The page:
What’s this – two strong episodes in a row? An even-numbered episode that carries its weight? There were two directions Inari Konkon could go from its middling inconsistency – it could continue and fade into irrelevance, or it could start to focus on what it does well and make the final part of its too-short run matter. Happily, the evidence of the last two weeks is that it’s the latter that won out, and we should be set up for a finishing kick that’s somewhat interesting at the very least.
The recipe for success with this series has always been simple – make the side dishes the main course. And the recipe for this episode is simply that – the focus is mostly on the supernatural side of the story and on Uka and Touka. That said Inari, who’s been a tolerable though quite uninteresting main character, has one of her better episodes of the series. And it’s because the series doesn’t gloss over her weaknesses even as it allows her to show her strengths.
The setting is Izumo, where the Gods have gathered for their annual wing-ding, but the driver of events is Touka. He’s the one who drags Inari with him to Izumo to catch up to Uka – ostensibly so that he can find out the truth of the power that Uka has placed in her. That’s not a lie, but Touka obviously has other reasons for his interest, especially in that Uka has spilled the beans about what her mother has planned for the occasion.
I like Uka as a character, but there’s a certain irony in the fact that the top Kami are so worried about her fraternizing with humans so much because I find her character to be a bit too human all the way around. There’s just not enough “otherness” about Uka – she could easily pass for human herself based on the way she acts, and I don’t think that serves her character as well as it might. I’m not at all sure Amaterasu is wrong that this is a problem, and I don’t think the Gods are wrong at all in believing that Uka putting her power in Inari was a really bad idea. Inari has proved over and over again that she can’t handle it. She’s not ridiculously stupid or immature – just typically so for a 14 year-old girl. And that’s plenty to make having Divine powers a really bad idea.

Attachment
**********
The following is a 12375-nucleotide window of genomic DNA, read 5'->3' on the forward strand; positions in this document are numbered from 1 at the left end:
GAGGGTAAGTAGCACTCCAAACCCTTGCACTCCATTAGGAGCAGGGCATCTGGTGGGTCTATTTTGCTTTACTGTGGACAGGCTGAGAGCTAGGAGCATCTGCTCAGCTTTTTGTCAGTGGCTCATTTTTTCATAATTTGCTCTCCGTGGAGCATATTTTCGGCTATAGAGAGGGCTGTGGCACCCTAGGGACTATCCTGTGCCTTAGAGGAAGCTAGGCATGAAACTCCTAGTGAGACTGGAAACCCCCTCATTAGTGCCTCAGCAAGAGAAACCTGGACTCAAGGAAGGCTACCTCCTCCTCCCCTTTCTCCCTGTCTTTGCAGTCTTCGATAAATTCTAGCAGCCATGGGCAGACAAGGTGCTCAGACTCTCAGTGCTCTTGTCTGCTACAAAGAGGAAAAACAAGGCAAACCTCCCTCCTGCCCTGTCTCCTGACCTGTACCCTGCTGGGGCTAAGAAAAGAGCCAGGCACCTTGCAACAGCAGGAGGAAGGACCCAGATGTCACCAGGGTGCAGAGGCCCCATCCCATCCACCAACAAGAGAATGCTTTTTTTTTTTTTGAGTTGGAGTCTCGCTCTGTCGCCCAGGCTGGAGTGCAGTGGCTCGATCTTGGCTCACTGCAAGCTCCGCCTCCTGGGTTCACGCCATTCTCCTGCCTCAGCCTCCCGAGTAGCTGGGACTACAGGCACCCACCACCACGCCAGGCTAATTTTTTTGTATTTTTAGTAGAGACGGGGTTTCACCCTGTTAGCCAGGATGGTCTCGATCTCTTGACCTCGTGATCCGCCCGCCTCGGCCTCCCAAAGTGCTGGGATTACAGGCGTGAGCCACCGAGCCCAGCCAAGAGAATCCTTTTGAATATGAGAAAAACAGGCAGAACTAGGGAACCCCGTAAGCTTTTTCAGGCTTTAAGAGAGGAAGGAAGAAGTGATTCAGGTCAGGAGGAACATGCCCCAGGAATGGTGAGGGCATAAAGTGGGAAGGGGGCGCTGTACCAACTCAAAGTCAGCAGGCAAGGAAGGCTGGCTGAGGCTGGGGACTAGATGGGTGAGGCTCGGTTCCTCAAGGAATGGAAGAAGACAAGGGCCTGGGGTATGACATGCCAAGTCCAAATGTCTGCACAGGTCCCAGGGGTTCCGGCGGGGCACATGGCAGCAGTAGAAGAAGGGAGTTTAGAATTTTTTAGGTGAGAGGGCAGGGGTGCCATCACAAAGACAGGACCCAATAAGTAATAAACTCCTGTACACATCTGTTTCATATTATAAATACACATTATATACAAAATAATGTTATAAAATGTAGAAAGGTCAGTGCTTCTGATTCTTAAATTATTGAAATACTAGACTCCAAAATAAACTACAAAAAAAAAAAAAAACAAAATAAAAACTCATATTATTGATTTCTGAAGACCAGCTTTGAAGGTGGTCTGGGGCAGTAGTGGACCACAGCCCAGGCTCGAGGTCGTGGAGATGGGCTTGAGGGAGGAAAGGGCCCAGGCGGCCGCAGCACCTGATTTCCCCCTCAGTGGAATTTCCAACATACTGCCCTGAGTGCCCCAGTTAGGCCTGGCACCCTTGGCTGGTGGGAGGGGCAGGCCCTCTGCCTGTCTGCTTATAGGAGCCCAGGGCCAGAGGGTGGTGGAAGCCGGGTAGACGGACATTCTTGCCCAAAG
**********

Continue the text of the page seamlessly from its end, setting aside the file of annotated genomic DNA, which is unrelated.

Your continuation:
We see one of Inari’s more unwise abuses this time when she decides to transform into Uka-sama herself to try and fool Uka’s mother Kamu-Ouchi-Hime (Sanada Asami) and get the O-miai meetings kiboshed. This is a horrible plan in so many ways I lose count, and as usual it’s a case of Inari running with her good intentions and paving the road to Hell. It’s certainly true that Kamu seems to be – as annoying siscon Toshi tells the Fushimi siblings – trying to get her daughter married off to a stud to one-up a rival Kami, Kushinadahime, and that’s a bad reason. But even so Inari’s dumb plan makes things worse, and it’s only with the intervention of Uka’s father Susanoo-no-Mikoto (the unmistakable Kuroda Takaya) – Amaterasu’s brother – that outright disaster is avoided. Susanoo is a very silly take on the mythology, but he’s quite a fun diversion and certainly stands out among his Divine brothers and sisters.
The other major component of this episode’s charm is the continued development between Touka and Uka. I still don’t see any way this can work but the two of them are a fine couple, no doubt about it – and any doubt of their mutual feelings takes a few more devastating blows this week. In a sense the two of them are perfect for each other: he’s a boy who’s always been more comfortable with fantasy than reality, and she’s a Kami who seems much more interested in the pleasures of the human world than the majesty of the Divine. The upshot of all that is that the two of them understand each other, and that’s a fine cornerstone for a romantic relationship. Now it’s just a matter of about a million obstacles standing in the way.
As the episode ends, Amaterasu-sama is locking Uka-sama in the “Heavenly Cave” in order to give her a “cooling off period” from Inari. Again, it’s hard to judge Amaterasu too harshly here because she’s basically right – Uka is way too close to Inari, and she’s threatening her own existence rather than take the simple steps needed to take her power back, because that would entail losing all contact with Inari (and just as critically, Touka – though Amaterasu may not realize the significance of that yet). Objectively that would probably be the best thing for everyone, but of course in reality you can’t expect Inari Konkon to gracefully accept that and move on.